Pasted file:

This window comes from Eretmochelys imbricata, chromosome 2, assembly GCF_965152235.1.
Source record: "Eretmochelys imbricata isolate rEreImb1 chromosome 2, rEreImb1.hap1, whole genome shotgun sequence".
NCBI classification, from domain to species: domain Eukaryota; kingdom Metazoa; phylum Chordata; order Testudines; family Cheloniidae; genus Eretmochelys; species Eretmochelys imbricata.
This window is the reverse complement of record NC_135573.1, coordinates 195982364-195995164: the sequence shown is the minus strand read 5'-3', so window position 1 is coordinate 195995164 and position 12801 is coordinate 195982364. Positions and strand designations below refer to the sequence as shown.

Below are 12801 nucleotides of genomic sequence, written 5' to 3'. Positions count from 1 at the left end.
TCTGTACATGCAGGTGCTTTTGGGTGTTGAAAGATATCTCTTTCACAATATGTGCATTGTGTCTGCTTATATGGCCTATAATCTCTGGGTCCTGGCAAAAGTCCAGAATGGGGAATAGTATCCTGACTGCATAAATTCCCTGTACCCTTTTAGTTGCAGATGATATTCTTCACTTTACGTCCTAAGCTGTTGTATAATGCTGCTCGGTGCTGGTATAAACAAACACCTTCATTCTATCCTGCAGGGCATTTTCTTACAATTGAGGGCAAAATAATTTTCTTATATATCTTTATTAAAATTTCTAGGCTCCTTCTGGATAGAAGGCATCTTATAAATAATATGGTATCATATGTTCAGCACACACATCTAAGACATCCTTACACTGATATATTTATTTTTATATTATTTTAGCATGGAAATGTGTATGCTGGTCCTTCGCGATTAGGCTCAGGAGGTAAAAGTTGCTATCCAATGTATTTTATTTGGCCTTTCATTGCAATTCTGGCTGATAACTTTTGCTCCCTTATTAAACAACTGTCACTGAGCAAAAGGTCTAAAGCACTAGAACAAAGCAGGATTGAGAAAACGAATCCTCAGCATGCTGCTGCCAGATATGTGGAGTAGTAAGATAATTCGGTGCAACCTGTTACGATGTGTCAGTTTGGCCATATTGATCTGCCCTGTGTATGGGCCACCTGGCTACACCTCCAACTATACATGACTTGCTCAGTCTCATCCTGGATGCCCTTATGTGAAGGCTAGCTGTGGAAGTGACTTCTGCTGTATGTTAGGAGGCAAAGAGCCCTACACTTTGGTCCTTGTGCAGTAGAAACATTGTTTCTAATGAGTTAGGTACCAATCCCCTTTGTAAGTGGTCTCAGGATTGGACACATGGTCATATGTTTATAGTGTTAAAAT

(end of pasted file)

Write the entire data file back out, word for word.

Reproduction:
This window comes from Eretmochelys imbricata, chromosome 2, assembly GCF_965152235.1.
Source record: "Eretmochelys imbricata isolate rEreImb1 chromosome 2, rEreImb1.hap1, whole genome shotgun sequence".
NCBI classification, from domain to species: domain Eukaryota; kingdom Metazoa; phylum Chordata; order Testudines; family Cheloniidae; genus Eretmochelys; species Eretmochelys imbricata.
This window is the reverse complement of record NC_135573.1, coordinates 195982364-195995164: the sequence shown is the minus strand read 5'-3', so window position 1 is coordinate 195995164 and position 12801 is coordinate 195982364. Positions and strand designations below refer to the sequence as shown.

Below are 12801 nucleotides of genomic sequence, written 5' to 3'. Positions count from 1 at the left end.
TCTGTACATGCAGGTGCTTTTGGGTGTTGAAAGATATCTCTTTCACAATATGTGCATTGTGTCTGCTTATATGGCCTATAATCTCTGGGTCCTGGCAAAAGTCCAGAATGGGGAATAGTATCCTGACTGCATAAATTCCCTGTACCCTTTTAGTTGCAGATGATATTCTTCACTTTACGTCCTAAGCTGTTGTATAATGCTGCTCGGTGCTGGTATAAACAAACACCTTCATTCTATCCTGCAGGGCATTTTCTTACAATTGAGGGCAAAATAATTTTCTTATATATCTTTATTAAAATTTCTAGGCTCCTTCTGGATAGAAGGCATCTTATAAATAATATGGTATCATATGTTCAGCACACACATCTAAGACATCCTTACACTGATATATTTATTTTTATATTATTTTAGCATGGAAATGTGTATGCTGGTCCTTCGCGATTAGGCTCAGGAGGTAAAAGTTGCTATCCAATGTATTTTATTTGGCCTTTCATTGCAATTCTGGCTGATAACTTTTGCTCCCTTATTAAACAACTGTCACTGAGCAAAAGGTCTAAAGCACTAGAACAAAGCAGGATTGAGAAAACGAATCCTCAGCATGCTGCTGCCAGATATGTGGAGTAGTAAGATAATTCGGTGCAACCTGTTACGATGTGTCAGTTTGGCCATATTGATCTGCCCTGTGTATGGGCCACCTGGCTACACCTCCAACTATACATGACTTGCTCAGTCTCATCCTGGATGCCCTTATGTGAAGGCTAGCTGTGGAAGTGACTTCTGCTGTATGTTAGGAGGCAAAGAGCCCTACACTTTGGTCCTTGTGCAGTAGAAACATTGTTTCTAATGAGTTAGGTACCAATCCCCTTTGTAAGTGGTCTCAGGATTGGACACATGGTCATATGTTTATAGTGTTAAAAT